After more than 30 years of experience in accounting and auditing, I have heard countless recurring complaints from people who need to make timely financial decisions. Chief among the complaints, I often hear, “To prepare for a meeting of my Board of Directors, I need to gather my entire team. Preparation for such meetings takes on average five to 15 days!”
- Finance needs to prepare budgets, forecasts, financial statements, EBIDTA, cash flow, revenue stream data, and key performance indicators
- Commercial needs to provide data related to sales, products, sectors, and units
- Production should report on cost of goods or services sold
- Audit should be on hand to verify and endorse the financial information
- Legal needs to deliver information on processes or situations that positively or negatively impact the business
- Accountants need to attend all of the meetings to answer the questions and provide explanations related to any figure
- Human resources should be included to understand the future impact on the company’s staffing and the associated costs
- Marketing and design needs to prepare the meeting materials, including a PowerPoint presentation
These are the major players required for any meeting of a Board of Directors. And this is just the preparation required in advance of the meeting.
Typically, on the day of the meeting, once all of this data is presented, competitive debate erupts: Which business unit sold more? What is the gross profit? And, invariably, there is always someone who cross-references the financial statements and the sales presentations, or asks an obscure question about the irregularities in the cost of sales over the last 12 months (assuming you have done this analysis and that you are concerned with the consistency in gross profits). Naturally, a look of confusion slowly creeps over the faces of the Board members. When no one has the courage to defend the argument made, the accountant then typically agrees to review the data more closely and report back at the next meeting.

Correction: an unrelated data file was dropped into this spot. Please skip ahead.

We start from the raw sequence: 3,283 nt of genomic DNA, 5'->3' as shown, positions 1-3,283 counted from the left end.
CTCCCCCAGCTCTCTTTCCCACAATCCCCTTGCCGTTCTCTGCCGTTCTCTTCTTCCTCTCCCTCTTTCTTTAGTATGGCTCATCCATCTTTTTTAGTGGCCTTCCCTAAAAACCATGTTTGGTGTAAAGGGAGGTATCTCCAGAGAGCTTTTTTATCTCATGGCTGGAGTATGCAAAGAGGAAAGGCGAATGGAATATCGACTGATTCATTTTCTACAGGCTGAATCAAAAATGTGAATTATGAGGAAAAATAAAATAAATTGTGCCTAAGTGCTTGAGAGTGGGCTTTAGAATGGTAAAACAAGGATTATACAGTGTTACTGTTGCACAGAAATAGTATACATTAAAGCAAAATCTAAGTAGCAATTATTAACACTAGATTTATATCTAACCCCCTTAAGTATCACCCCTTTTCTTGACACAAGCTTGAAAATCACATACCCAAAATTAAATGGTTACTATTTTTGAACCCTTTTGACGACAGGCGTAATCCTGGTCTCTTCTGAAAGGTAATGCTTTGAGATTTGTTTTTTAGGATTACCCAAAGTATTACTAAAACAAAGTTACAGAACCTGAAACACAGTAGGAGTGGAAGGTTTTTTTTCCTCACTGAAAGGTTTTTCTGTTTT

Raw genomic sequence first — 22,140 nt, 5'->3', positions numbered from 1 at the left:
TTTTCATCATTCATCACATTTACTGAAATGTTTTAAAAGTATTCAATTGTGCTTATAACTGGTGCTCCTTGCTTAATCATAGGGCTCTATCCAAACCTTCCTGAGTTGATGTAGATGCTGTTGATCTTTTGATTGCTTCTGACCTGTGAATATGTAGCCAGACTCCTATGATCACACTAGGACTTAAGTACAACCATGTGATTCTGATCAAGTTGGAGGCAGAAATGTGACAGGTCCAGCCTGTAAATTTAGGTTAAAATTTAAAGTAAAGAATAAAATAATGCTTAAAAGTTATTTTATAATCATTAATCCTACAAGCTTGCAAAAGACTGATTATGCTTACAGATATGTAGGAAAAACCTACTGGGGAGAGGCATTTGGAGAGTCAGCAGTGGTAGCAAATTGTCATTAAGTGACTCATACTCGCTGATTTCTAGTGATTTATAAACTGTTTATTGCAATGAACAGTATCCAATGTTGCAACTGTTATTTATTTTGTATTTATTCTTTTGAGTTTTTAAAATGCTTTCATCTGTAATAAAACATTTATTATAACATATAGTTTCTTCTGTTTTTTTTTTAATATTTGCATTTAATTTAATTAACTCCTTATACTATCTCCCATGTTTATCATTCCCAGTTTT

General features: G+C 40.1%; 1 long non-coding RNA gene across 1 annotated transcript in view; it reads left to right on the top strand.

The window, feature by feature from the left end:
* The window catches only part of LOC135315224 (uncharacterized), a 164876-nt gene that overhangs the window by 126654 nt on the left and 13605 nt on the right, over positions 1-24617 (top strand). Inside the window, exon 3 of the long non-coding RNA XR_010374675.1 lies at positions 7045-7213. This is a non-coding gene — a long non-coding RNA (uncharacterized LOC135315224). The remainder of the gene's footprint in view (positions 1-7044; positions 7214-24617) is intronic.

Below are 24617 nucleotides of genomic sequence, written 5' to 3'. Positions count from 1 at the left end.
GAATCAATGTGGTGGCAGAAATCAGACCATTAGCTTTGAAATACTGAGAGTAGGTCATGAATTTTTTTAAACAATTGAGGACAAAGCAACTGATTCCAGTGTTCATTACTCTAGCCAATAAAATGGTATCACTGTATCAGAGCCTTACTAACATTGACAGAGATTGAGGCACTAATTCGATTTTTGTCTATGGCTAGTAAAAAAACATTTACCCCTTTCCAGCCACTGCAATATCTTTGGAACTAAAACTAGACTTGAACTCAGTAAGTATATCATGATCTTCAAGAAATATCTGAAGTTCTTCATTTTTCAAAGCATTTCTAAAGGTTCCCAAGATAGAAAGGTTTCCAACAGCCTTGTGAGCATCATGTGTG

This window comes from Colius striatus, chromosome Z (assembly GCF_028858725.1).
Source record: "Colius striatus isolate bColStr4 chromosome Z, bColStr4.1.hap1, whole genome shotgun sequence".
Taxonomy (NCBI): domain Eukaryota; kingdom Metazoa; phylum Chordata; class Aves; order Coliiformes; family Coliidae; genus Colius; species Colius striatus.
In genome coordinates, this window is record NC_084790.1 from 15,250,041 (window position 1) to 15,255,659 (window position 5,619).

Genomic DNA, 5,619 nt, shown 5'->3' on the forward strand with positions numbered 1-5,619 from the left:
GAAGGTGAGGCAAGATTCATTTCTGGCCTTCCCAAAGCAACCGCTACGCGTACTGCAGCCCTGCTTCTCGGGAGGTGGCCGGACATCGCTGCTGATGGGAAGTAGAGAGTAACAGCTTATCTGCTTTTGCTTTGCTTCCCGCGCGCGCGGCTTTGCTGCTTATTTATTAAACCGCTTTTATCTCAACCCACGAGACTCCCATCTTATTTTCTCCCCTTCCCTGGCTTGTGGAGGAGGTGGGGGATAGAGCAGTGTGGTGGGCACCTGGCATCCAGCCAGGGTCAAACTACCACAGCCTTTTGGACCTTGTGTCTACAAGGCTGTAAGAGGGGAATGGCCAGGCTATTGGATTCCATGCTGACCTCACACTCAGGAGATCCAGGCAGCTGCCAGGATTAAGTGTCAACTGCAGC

Some of you may relate to the scenario above. Experience tells us that 95% of companies have problems with determining the cost of their sales. Reality shows that companies have an ocean of structured information (from your financial information system, for example) and unstructured information (Excel sheets and others data sources that must be prepared manually).
As management evolves, the goal is to obtain important information required for decision-making without the need for manual data review and assembly, or for experts to be on hand to decipher this information. The goal of modern management is to collect and store information in structured systems that allow for access and visibility in real-time. Thus, the time to deliver valuable data, such as the reports required for a Board meeting, is minimal and the effort is light.